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Summary n Composite scores have inherent limitations n The implications of the weighting method is not always obvious n Empirical testing & sensitivity analyses can help elucidate the behavior and limitations of a composite score n The validity of a composite score depends on its fitness for a particular purpose l Possibly different considerations for P4P vs. public reporting

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Extra Slides

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Comparison of Tier Assignments Based on Composite Score Vs. Mortality Alone

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EXTRA SLIDES – STAR RATINGS VS VOLUME

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Frequency of Star Categories By Volume

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EXTRA SLIDES – HQID METHOD APPLIED TO STS MEASURES

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Finding #1. Composite Is Primarily Determined by Outcome Component

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Finding #2. Individual Measures Do Not Contribute Equally to Composite

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Explanation: Process & Survival Components Have Measurement Unequal Scales Range

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EXTRA SLIDES – CHOOSING MEASURES

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Process or Outcomes? Processes that impact patient outcomes Processes that are currently measured

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Process or Outcomes? Processes that impact patient outcomes Outcomes Randomness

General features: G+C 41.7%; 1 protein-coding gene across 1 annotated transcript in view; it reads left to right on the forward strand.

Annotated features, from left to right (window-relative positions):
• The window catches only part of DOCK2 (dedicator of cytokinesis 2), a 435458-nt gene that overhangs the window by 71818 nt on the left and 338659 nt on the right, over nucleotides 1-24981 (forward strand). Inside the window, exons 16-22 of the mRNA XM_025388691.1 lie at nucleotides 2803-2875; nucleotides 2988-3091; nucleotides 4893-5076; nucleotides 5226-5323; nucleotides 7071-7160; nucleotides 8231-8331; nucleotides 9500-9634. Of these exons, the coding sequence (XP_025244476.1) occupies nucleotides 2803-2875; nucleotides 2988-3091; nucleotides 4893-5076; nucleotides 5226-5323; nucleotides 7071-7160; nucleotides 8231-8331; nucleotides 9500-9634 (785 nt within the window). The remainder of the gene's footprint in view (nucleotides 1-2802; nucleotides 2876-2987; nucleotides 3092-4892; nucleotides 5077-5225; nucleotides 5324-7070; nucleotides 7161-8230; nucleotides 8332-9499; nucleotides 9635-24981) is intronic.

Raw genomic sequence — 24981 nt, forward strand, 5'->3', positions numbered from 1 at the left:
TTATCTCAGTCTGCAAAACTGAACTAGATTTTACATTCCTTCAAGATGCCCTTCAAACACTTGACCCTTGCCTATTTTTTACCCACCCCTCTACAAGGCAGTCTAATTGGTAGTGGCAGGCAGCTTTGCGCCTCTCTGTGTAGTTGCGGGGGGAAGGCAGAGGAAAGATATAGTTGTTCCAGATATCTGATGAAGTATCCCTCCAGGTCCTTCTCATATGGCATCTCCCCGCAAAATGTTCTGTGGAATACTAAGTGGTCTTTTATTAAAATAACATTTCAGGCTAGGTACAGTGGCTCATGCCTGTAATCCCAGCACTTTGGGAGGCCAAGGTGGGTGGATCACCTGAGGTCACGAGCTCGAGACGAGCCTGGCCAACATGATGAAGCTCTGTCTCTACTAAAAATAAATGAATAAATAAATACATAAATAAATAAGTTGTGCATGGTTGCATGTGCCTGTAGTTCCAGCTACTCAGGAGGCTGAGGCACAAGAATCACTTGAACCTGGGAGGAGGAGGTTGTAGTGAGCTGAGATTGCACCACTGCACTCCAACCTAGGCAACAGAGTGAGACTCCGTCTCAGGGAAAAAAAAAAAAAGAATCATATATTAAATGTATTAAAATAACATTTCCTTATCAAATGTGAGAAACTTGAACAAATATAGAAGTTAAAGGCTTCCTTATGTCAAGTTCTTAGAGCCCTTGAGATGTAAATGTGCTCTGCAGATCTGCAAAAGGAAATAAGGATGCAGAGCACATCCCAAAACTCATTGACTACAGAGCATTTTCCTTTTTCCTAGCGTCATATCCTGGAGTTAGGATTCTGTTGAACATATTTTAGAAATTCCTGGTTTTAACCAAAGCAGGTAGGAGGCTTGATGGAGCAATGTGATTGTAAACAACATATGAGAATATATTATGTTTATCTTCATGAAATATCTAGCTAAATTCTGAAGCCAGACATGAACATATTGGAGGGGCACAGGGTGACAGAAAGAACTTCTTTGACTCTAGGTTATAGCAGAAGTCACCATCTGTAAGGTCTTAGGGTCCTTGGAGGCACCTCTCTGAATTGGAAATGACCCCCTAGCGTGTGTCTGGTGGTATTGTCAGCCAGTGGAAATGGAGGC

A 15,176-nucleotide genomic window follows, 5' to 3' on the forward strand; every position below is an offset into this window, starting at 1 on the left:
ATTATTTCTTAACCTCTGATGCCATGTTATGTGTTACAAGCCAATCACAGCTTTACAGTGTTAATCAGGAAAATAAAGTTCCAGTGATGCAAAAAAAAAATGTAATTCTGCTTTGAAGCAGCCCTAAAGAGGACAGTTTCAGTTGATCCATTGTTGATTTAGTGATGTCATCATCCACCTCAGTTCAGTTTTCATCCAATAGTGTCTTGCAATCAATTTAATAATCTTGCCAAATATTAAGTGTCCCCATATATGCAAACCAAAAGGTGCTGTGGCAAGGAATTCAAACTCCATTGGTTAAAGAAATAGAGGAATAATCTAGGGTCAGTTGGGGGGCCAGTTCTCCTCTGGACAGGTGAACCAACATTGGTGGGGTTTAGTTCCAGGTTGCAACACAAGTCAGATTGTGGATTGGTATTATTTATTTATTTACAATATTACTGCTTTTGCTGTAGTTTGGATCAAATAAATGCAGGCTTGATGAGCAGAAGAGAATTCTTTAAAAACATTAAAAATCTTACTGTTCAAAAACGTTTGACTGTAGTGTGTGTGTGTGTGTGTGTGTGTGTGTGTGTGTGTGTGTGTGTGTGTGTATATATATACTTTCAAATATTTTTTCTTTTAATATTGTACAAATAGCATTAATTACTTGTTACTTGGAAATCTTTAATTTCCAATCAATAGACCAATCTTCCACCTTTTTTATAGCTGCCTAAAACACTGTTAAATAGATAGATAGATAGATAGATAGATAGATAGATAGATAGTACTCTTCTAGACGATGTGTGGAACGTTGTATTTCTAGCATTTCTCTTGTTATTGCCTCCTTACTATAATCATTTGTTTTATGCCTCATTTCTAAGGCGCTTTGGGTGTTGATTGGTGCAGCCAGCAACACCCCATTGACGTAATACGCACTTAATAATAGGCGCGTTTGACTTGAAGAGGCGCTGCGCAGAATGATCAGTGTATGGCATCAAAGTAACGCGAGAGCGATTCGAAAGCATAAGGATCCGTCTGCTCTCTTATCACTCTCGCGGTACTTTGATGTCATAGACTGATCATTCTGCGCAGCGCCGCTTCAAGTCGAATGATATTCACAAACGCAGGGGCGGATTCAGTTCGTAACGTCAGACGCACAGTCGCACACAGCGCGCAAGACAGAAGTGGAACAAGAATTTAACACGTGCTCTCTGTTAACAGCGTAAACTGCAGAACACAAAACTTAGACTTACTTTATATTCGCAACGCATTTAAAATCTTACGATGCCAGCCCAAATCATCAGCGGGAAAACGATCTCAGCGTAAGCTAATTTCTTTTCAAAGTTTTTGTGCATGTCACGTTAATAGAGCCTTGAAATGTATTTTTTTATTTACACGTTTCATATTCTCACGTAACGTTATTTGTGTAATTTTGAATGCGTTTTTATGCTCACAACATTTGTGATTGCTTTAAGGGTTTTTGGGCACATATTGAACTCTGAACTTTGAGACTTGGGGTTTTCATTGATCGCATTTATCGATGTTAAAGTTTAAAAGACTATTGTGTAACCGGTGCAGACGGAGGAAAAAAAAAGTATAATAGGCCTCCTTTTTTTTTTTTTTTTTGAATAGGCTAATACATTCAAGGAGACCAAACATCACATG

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Structural Measures? Structure

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EXTRA SLIDES – ALTERNATE PERSPECTIVES FOR DEVELOPING COMPOSITE SCORES

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Perspectives for Developing Composites n Normative Perspective l Concept being measured is defined by the choice of measures and their weighting Not vice versa l Weighting different aspects of quality is inherently normative - Weights reflect a set of values - Weights reflect a set of values - Whose values?

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Perspectives for Developing Composites n Behavioral Perspective l Primary goal is to provide an incentive l Optimal weights are ones that will cause the desired behavior among providers l Issues: Reward outcomes or processes? Rewarding X while hoping for Y

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SCRAP

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Domain- specific scores Overall composite score 3-star rating categories Graphical display of STS distribution Score + confidence interval